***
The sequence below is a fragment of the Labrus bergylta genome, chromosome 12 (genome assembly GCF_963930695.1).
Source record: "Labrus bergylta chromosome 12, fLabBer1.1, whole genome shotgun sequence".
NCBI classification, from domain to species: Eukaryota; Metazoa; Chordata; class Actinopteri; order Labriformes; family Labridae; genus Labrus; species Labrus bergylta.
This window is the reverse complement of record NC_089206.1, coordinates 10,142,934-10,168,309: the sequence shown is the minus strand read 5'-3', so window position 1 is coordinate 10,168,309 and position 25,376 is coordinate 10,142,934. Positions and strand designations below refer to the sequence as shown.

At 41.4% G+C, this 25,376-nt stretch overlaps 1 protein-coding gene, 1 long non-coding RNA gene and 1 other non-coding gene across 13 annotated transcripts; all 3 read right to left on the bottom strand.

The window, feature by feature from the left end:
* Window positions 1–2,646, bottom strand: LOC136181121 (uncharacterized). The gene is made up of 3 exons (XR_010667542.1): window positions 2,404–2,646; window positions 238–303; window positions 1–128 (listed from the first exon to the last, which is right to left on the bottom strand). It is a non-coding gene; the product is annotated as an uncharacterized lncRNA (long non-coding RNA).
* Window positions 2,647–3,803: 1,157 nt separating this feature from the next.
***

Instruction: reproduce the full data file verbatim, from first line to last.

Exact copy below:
The sequence below is a fragment of the Labrus bergylta genome, chromosome 12 (genome assembly GCF_963930695.1).
Source record: "Labrus bergylta chromosome 12, fLabBer1.1, whole genome shotgun sequence".
NCBI classification, from domain to species: Eukaryota; Metazoa; Chordata; class Actinopteri; order Labriformes; family Labridae; genus Labrus; species Labrus bergylta.
This window is the reverse complement of record NC_089206.1, coordinates 10,142,934-10,168,309: the sequence shown is the minus strand read 5'-3', so window position 1 is coordinate 10,168,309 and position 25,376 is coordinate 10,142,934. Positions and strand designations below refer to the sequence as shown.

At 41.4% G+C, this 25,376-nt stretch overlaps 1 protein-coding gene, 1 long non-coding RNA gene and 1 other non-coding gene across 13 annotated transcripts; all 3 read right to left on the bottom strand.

The window, feature by feature from the left end:
* Window positions 1–2,646, bottom strand: LOC136181121 (uncharacterized). The gene is made up of 3 exons (XR_010667542.1): window positions 2,404–2,646; window positions 238–303; window positions 1–128 (listed from the first exon to the last, which is right to left on the bottom strand). It is a non-coding gene; the product is annotated as an uncharacterized lncRNA (long non-coding RNA).
* Window positions 2,647–3,803: 1,157 nt separating this feature from the next.